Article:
It was a tight moment, but it didn't ever feel out of control. Pittsburgh led division rival Baltimore 16-14 with under five minutes to play in the AFC Championship game in January of 2009. Rookie quarterback Joe Flacco was working on a Not Screwing Up performance, and both sides were engaged in one of the most physical football games of the era.
Flacco's read on a second down pass appeared true enough. It's as if you could hear him thinking, "Ok, Harrison is bearing down on my backside like a freight train, I saw Troy Polamalu on the left side of the formation at the start of the play, so he can't be over on the right side. I gotta get rid of this thing, so I'll take my chances with Derrick Mason on William Gay.
Polamalu read Flacco the entire time, trailing straight over from right to left, and put himself smack dab in the passing lane. Flacco never saw him. Polamalu jumped, made the catch and corrected himself as he began running forward. After picking up a block, he made his way back nearly to the exact spot from which he started. Riding a block by Aaron Smith on Flacco, he slithered his way into the end zone.
Polamalu must not have heard any critics leading into that game. Doubters of the statistical claim the Steelers' 2008 defense is among the best the game has ever seen.
He must not have been mad, bro. No one questioned him. Polamalu must never have heard anything negative said about him. Removing that justification, Polamalu, the All Pro player and future Defensive Player of the Year, pointed at the crowd as he ran back from the right pylon toward the goal post. He brought his hands down to his sides, and waited for the coming embrace from his teammates.
It was almost as if he didn't even have anything planned; the play itself must have gone through his mind as he trailed Flacco's eyes from the first nanosecond of the play. He choreographed the play to perfection, he celebrated it on his own like he had no clue what to do.
He tried to do something, but then he looked for his teammates.
He could have run directly to Flacco, who wasn't more than five yards away from him when he crossed the goal line. He could have patted him on the ass, reminded him who the greatest player of all time is, and proceeded to follow him, hand extended in a mock sign of respect. He could have made such a show of it, Flacco would have had to shove him out of the way as he slunk back to the sideline. Polamalu's actions could have drawn a 15-yard penalty for unsportsmanlike conduct, detracting from the brilliance of the moment, injecting instead 15 seconds of pure idiocy, taking away - fairly or unfairly - the moment of one of the most brilliantly dramatic plays in playoff history.
Polamalu didn't do any of those things. He looked kind of awkward in his quasi-celebration, but make no mistake, he was showing emotion. He chose to share that emotion with his teammates.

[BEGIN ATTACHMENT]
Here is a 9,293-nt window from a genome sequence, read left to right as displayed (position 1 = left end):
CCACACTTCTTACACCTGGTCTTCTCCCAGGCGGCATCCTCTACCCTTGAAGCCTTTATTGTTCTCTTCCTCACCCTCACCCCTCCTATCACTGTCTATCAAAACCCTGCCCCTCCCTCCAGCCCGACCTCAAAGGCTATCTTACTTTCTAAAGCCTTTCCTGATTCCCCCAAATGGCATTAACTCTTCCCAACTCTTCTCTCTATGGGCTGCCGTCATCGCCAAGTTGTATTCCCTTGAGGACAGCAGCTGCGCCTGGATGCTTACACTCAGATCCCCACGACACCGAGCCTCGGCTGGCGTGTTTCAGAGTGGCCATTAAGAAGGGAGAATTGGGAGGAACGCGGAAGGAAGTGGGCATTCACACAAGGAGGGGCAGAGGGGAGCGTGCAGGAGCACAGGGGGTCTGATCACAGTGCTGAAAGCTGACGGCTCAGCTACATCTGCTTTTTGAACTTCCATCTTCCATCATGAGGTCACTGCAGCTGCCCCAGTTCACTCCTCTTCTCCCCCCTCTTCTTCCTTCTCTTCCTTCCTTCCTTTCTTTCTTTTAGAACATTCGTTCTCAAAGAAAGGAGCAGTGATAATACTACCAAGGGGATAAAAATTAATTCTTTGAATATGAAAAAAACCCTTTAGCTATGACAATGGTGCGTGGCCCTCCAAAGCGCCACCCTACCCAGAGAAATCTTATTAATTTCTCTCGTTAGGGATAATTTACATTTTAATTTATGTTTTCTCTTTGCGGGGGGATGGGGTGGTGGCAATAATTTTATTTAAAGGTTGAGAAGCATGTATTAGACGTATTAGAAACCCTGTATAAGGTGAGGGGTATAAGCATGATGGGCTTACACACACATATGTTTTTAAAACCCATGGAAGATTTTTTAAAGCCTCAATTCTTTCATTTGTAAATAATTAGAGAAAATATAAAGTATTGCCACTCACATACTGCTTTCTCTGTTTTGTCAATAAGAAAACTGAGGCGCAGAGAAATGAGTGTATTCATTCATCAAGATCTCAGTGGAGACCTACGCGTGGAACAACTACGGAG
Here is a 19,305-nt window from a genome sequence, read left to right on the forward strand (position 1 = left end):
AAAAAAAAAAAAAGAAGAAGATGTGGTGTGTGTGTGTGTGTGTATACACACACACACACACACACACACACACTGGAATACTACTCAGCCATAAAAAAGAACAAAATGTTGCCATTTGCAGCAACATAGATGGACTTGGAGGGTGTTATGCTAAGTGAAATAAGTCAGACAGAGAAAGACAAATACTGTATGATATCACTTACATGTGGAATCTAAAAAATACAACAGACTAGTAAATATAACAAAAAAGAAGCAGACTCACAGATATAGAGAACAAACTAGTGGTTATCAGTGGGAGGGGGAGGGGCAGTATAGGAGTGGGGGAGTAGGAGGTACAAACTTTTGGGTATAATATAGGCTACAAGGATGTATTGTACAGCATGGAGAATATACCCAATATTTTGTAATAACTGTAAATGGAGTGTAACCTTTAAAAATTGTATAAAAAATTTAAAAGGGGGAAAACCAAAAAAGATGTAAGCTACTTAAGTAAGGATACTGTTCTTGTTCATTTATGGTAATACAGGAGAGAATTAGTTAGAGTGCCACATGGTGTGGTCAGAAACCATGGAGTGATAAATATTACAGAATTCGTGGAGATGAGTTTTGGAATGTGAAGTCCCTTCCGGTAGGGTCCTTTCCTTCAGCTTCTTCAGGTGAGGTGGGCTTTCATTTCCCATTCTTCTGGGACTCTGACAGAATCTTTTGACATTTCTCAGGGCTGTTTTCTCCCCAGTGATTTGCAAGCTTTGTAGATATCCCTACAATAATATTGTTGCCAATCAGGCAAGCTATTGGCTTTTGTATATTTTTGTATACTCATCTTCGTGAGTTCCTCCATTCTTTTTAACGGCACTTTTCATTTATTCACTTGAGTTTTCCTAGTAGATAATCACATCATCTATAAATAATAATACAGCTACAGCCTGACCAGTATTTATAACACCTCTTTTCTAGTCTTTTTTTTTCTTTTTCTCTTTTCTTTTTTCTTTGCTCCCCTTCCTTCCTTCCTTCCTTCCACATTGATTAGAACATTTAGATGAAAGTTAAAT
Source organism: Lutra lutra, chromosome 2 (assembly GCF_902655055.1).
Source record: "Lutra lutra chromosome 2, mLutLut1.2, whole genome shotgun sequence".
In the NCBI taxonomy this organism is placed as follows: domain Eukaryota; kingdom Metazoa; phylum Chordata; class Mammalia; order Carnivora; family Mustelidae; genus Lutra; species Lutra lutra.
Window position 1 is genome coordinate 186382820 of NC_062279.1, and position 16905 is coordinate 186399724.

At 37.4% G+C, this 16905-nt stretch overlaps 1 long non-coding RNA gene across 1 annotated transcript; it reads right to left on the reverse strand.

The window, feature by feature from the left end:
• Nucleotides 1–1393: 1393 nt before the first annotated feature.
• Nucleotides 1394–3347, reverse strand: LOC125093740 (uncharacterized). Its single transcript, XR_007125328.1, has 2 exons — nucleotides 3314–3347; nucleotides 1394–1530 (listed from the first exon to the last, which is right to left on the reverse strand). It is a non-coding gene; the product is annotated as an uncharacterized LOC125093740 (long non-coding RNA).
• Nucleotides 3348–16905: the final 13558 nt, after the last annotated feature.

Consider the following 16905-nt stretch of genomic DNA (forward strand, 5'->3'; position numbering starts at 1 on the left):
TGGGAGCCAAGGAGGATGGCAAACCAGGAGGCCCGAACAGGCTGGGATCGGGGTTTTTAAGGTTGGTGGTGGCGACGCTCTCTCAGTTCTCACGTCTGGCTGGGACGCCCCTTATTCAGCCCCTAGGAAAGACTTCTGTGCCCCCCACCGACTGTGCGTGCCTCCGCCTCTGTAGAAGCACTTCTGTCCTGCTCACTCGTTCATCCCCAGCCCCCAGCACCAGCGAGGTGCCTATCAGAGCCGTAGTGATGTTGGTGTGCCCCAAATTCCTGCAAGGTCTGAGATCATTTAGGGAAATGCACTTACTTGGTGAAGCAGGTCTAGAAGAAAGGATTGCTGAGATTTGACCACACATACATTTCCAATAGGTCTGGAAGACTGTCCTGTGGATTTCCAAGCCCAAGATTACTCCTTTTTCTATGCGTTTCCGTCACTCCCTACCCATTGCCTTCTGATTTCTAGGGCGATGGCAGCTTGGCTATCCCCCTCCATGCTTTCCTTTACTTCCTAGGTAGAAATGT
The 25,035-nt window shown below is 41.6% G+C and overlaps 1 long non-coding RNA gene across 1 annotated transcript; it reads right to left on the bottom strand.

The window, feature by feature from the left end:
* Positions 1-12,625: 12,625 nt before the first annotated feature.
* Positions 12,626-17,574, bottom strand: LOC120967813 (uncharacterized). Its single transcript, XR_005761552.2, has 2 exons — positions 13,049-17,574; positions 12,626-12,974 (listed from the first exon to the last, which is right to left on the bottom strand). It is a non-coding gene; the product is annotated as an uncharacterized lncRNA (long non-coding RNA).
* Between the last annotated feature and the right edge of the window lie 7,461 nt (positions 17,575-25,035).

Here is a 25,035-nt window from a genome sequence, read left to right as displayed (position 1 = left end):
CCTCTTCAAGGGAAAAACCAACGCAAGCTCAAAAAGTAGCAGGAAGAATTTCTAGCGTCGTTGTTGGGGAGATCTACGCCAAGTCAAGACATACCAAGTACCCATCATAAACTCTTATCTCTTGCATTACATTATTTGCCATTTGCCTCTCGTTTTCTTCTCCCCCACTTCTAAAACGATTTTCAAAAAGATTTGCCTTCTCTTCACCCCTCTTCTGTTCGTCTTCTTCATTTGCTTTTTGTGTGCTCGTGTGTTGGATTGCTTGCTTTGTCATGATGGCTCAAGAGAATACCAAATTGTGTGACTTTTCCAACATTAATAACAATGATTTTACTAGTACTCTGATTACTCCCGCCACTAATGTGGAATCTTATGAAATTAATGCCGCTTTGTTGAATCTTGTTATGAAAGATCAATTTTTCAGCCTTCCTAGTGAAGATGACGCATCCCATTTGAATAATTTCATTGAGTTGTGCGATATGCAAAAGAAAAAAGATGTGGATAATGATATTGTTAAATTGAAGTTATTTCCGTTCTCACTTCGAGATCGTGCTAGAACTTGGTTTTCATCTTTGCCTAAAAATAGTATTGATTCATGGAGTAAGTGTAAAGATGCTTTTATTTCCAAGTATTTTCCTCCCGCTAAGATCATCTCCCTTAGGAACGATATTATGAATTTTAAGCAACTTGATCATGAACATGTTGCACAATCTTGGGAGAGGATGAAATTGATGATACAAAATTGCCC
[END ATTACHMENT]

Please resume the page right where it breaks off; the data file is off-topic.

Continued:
Perhaps had he stalked Flacco off the field, ensuring his level of hubris was known to anyone who is smart enough to have learned the phrase "pride cometh before the fall," we could have been treated to written compilations of human and canine excrement such as this. Maybe he's too boring. Maybe, though, he's man enough to just share the individual glory with his teammates. After all, perhaps Flacco doesn't rush his decision if Harrison wasn't poised to put him on the ground for the umpteenth time that game (for what it's worth, Harrison aimed for and unloaded right on Flacco's hip, coming nowhere near his head). Maybe if Ike Taylor hadn't blanketed what appeared to be the primary option on the play, Flacco would have released it to the side Polamalu vacated.
Polamalu, minus a few post-whistle penalties throughout his career, isn't known for such outside-the-lines altercations anyway. He's known for making plays. In the 2008 AFC Championship game, Polamalu made the play that sent the Steelers to Super Bowl XLIII.
After that game, when interviewed, Polamalu didn't scream his greatness. We're still talking about the play, and we will still be talking about that play the day he retires, the day he's put into the Pro Football Hall of Fame and on every conference championship weekend from now until everything ends.
It's unfortunate we'll be talking about another great play a conference championship game, but only after we talk about a bunch of other stuff. Whether Richard Sherman's classless display of taunting wide receiver Michael Crabtree, or his bizarre yet contrived post-game catharsis of the smiting of all those who wronged him.
But before you tell me "class is bullshit, which is possibly the most ignorant and moronic statement made on the subject, why don't we take a look and see about another highly talented player in the NFL who made a big play in a big moment, and did not require sycophants to make excuses for him - up to and including the listing of his educational success, charity work, sense of humor, character references and potential beef with other coaches and players.
Maybe we should just look at what non-bullshit class looks like, and think, "hey, maybe that's not such a bad thing, either."
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